‘Help me…Oh help me! My dog…he is caught in a trap…’
The cry interrupted the Marquis of Alton as, despondent and furious, he strode through the grounds of his estate.
The girl who came running towards him was quite unknown. A pretty girl, fair hair, a strange elfin attraction, but not at all fashionable in her dress and style. The sort of girl that Lady Leone Harlington would have dismissed with an amused sneer.
At the thought of Leone, the toast of the Prince Regent's Carlton House set, the Marquis' brow clouded. Beautiful, passionate, desirable Leone was trying to manoeuvre him into marriage, that he knew....
As he turned his attention back to the rusty-toothed gin trap and the little, whimpering spaniel caught in it, he realised that he might also be trapped – into a marriage that he did not want.
What he could not know was that the strange girl was also trapped- trapped in a web of deceit and treachery that was to involve them both...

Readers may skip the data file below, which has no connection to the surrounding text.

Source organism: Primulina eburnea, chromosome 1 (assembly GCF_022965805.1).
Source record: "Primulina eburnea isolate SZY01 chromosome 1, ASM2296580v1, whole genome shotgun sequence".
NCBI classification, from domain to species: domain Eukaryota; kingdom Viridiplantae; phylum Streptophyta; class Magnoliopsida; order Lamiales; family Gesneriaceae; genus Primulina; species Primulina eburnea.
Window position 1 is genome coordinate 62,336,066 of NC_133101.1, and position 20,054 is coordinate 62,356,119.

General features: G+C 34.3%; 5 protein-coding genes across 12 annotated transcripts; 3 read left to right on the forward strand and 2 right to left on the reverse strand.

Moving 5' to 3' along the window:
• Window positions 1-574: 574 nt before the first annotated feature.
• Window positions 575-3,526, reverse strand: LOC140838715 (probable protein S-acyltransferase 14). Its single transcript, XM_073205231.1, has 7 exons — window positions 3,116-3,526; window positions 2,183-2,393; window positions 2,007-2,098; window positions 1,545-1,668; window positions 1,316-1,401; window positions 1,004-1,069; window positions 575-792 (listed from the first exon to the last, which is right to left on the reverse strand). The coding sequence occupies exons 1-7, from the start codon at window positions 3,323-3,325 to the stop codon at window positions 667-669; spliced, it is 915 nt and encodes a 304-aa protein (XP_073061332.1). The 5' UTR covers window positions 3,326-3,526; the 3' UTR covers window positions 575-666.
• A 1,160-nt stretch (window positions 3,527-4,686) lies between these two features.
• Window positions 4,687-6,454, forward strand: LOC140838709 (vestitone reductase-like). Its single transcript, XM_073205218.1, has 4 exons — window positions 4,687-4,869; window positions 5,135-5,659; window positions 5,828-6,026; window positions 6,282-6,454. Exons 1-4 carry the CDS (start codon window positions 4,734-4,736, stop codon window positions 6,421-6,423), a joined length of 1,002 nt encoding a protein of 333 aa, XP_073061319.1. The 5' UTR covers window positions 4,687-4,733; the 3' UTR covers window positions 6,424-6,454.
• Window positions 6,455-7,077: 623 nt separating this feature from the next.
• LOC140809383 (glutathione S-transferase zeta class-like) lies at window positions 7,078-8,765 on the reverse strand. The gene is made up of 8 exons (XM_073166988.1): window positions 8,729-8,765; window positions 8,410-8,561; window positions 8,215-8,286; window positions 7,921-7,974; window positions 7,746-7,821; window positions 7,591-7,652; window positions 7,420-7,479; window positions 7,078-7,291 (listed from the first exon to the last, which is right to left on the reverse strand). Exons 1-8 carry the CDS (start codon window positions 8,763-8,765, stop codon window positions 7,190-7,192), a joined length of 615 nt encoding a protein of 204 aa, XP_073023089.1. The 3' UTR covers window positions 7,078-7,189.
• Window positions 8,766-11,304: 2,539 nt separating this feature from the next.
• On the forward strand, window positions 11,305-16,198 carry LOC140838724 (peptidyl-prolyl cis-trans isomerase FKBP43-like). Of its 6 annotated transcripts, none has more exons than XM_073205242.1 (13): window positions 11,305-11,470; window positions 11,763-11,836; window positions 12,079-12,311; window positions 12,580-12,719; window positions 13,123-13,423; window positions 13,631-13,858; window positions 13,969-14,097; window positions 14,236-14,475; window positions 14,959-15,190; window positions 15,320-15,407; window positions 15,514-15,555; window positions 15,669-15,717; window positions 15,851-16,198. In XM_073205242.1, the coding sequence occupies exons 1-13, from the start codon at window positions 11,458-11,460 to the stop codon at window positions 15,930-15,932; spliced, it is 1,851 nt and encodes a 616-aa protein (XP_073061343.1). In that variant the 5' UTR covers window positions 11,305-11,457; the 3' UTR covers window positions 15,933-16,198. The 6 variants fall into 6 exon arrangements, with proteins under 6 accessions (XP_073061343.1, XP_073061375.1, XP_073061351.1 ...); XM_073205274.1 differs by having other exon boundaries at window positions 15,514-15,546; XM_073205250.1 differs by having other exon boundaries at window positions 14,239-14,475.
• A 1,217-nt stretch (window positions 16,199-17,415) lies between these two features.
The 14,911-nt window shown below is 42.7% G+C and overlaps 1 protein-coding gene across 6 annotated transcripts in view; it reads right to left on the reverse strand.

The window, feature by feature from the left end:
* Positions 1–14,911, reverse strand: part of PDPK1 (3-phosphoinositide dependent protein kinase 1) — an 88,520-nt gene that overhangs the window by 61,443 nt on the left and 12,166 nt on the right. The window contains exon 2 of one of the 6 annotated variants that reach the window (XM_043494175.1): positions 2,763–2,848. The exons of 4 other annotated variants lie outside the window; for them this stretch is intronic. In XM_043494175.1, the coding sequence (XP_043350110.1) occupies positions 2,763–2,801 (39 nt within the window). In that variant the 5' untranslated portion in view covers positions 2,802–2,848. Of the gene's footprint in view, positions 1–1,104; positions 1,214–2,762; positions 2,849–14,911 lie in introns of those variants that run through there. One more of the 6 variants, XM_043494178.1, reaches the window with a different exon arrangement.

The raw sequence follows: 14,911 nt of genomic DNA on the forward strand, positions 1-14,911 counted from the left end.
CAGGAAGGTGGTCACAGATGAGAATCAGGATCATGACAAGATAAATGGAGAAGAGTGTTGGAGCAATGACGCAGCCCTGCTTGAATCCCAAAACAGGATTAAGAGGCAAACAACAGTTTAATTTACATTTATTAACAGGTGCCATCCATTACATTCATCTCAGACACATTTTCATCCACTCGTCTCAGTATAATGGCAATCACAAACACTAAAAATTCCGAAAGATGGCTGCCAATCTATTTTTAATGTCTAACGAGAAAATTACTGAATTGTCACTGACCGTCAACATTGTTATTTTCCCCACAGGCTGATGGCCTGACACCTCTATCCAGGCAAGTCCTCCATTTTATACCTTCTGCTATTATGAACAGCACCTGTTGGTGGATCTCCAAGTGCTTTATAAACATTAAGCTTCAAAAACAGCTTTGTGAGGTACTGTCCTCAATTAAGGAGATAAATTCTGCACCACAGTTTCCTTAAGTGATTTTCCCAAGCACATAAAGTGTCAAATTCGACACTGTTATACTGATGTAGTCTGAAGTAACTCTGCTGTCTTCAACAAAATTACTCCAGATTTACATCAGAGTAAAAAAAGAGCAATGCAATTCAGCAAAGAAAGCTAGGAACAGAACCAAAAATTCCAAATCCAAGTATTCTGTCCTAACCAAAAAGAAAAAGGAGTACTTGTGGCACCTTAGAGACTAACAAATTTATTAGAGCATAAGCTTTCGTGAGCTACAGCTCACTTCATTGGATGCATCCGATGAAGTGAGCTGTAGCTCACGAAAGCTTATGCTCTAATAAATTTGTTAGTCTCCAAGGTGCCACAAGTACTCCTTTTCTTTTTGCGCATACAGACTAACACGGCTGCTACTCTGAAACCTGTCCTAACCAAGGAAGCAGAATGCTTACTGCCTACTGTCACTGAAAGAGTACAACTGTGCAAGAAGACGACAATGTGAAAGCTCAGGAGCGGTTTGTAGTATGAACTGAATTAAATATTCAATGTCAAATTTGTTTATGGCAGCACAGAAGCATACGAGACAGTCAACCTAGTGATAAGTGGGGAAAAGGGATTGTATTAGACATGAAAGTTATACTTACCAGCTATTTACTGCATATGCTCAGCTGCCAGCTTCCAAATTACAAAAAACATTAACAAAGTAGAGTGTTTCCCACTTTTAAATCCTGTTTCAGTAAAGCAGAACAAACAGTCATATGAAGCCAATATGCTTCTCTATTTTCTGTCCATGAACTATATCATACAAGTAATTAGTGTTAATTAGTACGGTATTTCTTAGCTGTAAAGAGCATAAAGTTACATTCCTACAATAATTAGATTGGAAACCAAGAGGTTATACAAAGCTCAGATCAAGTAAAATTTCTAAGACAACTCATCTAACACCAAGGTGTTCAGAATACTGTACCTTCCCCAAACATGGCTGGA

(Image from fantasticfiction.co.uk and description from back of book)
I couldn’t ignore Lost Enchantment – after all it was one of the first two Barbara Cartland novels that I read. It has a sentimental place on my bookshelf for life.
Hero to the rescue – check (and he is slightly less arrogant than others too)
Orphans heroine plus canine companion – check
Slightly stupid but not wicked brother – check
Hero’s super cool tell-it-how-it-is Grandmother – check
A real slime ball of a villain – check
So, you know that ‘Favourite Barbara Cartland Books’ pile I have mentioned? Well this book sits at the very top. All thanks to the hero. I just love the guy.
From the minute he meets Sylvina he tries to help her – becoming her own knight in shining armour. And he is a genuinely likeable guy (which always helps) who is lacking some of that arrogance and entitlement that comes along with some of the leading men.
But the one thing that I love most of all is that he all but bends over backwards trying to win her over. She does care for him but circumstances have led to her being engaged to someone else and he still perseveres knowing something hinky is going on and desperately wanting to rescue her.
‘I believed in those days I had no heart,’ the Marquis replied.‘And now?” the Dowager asked quietly.
‘I find it an unpredictable, irritable and extremely painful part of my anatomy,’ the Marquis said bitterly.